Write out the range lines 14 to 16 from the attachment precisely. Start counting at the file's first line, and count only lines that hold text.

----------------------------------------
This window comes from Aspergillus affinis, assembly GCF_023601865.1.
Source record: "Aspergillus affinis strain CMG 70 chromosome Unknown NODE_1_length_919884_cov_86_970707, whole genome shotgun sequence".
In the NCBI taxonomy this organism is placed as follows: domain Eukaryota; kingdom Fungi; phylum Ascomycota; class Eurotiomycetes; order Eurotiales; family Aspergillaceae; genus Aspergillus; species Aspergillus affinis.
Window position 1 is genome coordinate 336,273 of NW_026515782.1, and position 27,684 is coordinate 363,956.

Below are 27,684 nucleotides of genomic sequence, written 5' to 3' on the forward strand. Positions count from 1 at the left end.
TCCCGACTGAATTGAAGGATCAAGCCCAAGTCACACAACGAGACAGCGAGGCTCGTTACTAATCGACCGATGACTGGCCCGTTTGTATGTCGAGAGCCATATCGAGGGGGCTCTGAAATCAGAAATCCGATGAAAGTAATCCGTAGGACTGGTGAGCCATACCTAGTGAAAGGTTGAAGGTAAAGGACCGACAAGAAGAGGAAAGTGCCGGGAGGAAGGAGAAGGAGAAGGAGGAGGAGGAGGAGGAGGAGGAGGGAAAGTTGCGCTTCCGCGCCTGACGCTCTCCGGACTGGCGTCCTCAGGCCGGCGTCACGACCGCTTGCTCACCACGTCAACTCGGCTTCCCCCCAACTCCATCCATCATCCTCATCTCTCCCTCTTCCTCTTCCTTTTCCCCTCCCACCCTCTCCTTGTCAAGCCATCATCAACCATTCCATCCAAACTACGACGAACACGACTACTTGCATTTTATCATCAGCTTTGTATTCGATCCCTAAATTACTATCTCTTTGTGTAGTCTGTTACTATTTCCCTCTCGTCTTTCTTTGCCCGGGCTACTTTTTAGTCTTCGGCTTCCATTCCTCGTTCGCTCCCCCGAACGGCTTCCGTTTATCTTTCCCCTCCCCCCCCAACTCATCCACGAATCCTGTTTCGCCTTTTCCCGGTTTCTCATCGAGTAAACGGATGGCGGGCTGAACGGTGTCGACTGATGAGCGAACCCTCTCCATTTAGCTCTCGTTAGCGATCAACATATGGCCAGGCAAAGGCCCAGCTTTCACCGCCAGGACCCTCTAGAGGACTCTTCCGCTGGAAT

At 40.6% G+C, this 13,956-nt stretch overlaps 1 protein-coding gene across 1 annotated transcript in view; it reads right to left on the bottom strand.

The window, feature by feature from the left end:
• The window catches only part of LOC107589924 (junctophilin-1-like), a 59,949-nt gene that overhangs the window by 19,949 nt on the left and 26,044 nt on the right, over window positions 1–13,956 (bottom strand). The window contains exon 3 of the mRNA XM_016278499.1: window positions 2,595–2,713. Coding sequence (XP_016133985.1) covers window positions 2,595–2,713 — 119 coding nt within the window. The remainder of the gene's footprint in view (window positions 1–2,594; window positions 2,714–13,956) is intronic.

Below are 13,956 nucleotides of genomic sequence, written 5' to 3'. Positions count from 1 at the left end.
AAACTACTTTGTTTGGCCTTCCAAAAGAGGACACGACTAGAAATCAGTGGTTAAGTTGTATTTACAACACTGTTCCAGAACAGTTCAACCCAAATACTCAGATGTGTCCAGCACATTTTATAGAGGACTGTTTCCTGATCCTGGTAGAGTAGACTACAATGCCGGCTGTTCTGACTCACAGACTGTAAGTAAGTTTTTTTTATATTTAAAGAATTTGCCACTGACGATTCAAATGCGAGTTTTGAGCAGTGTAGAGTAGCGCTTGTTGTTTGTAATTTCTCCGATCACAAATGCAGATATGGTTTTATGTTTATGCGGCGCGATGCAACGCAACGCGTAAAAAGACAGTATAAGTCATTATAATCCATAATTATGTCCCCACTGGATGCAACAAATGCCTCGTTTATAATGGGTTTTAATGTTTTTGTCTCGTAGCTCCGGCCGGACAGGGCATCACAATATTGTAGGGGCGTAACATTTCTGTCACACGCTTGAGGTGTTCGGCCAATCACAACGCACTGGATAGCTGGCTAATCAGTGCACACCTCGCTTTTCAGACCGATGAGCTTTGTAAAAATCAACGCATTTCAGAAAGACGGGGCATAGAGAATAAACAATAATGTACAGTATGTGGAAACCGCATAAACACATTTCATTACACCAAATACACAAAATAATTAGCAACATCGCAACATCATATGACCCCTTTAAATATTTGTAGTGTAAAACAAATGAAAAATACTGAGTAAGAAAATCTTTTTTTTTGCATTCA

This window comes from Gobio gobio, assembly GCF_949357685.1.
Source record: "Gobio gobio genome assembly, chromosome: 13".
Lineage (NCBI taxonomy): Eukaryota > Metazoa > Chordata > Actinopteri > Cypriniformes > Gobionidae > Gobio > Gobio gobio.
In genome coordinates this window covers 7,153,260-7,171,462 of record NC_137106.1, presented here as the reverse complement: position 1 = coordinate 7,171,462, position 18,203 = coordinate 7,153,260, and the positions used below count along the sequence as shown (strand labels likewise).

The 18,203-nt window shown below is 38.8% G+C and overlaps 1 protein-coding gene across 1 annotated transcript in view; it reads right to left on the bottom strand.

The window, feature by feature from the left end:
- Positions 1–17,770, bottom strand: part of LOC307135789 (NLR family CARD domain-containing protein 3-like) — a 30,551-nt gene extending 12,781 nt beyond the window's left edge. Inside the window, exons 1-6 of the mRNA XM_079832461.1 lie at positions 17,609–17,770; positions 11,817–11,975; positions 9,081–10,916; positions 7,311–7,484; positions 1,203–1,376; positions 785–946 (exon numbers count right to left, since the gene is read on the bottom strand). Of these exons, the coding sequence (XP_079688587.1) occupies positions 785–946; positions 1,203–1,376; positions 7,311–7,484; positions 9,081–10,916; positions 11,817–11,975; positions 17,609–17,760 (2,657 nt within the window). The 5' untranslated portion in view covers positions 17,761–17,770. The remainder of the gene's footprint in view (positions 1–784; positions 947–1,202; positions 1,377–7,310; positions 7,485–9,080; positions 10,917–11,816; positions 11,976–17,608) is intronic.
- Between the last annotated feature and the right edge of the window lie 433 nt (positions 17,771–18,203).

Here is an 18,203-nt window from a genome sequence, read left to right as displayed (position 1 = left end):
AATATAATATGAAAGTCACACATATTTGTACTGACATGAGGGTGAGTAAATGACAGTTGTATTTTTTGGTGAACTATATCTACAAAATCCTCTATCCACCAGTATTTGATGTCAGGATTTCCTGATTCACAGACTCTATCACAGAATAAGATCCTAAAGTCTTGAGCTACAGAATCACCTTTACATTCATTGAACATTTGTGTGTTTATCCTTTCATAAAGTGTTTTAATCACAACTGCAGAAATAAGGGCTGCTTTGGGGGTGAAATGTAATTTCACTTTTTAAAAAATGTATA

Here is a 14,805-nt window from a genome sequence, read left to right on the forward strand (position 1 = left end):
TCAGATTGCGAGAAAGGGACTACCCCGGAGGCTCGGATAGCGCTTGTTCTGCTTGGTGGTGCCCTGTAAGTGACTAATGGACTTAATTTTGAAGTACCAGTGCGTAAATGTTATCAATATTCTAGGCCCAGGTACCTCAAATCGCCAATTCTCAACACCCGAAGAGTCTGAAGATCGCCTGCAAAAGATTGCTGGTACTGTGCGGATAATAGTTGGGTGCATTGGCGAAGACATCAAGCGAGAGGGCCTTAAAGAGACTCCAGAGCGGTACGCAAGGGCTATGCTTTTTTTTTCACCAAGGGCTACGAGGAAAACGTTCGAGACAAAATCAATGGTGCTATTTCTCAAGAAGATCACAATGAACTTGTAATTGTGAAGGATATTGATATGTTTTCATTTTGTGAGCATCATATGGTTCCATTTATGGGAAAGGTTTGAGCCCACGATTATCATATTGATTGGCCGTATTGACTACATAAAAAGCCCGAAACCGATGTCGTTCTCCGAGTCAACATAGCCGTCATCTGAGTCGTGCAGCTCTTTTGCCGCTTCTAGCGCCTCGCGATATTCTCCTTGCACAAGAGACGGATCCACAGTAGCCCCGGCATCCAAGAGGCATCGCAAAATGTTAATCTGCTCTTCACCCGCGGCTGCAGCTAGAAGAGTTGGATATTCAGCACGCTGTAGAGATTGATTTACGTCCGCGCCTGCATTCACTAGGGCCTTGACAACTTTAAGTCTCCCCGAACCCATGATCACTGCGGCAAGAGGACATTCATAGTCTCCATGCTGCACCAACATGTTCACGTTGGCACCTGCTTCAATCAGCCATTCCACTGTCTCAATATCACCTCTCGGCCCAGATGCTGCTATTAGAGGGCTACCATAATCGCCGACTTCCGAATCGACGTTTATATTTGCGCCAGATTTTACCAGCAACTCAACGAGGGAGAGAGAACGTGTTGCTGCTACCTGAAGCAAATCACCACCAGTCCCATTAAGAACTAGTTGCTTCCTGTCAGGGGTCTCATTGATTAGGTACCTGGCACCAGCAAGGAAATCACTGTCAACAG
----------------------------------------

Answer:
Lineage (NCBI taxonomy): Eukaryota > Metazoa > Chordata > Actinopteri > Cypriniformes > Gobionidae > Gobio > Gobio gobio.
In genome coordinates this window covers 7,153,260-7,171,462 of record NC_137106.1, presented here as the reverse complement: position 1 = coordinate 7,171,462, position 18,203 = coordinate 7,153,260, and the positions used below count along the sequence as shown (strand labels likewise).

The 18,203-nt window shown below is 38.8% G+C and overlaps 1 protein-coding gene across 1 annotated transcript in view; it reads right to left on the bottom strand.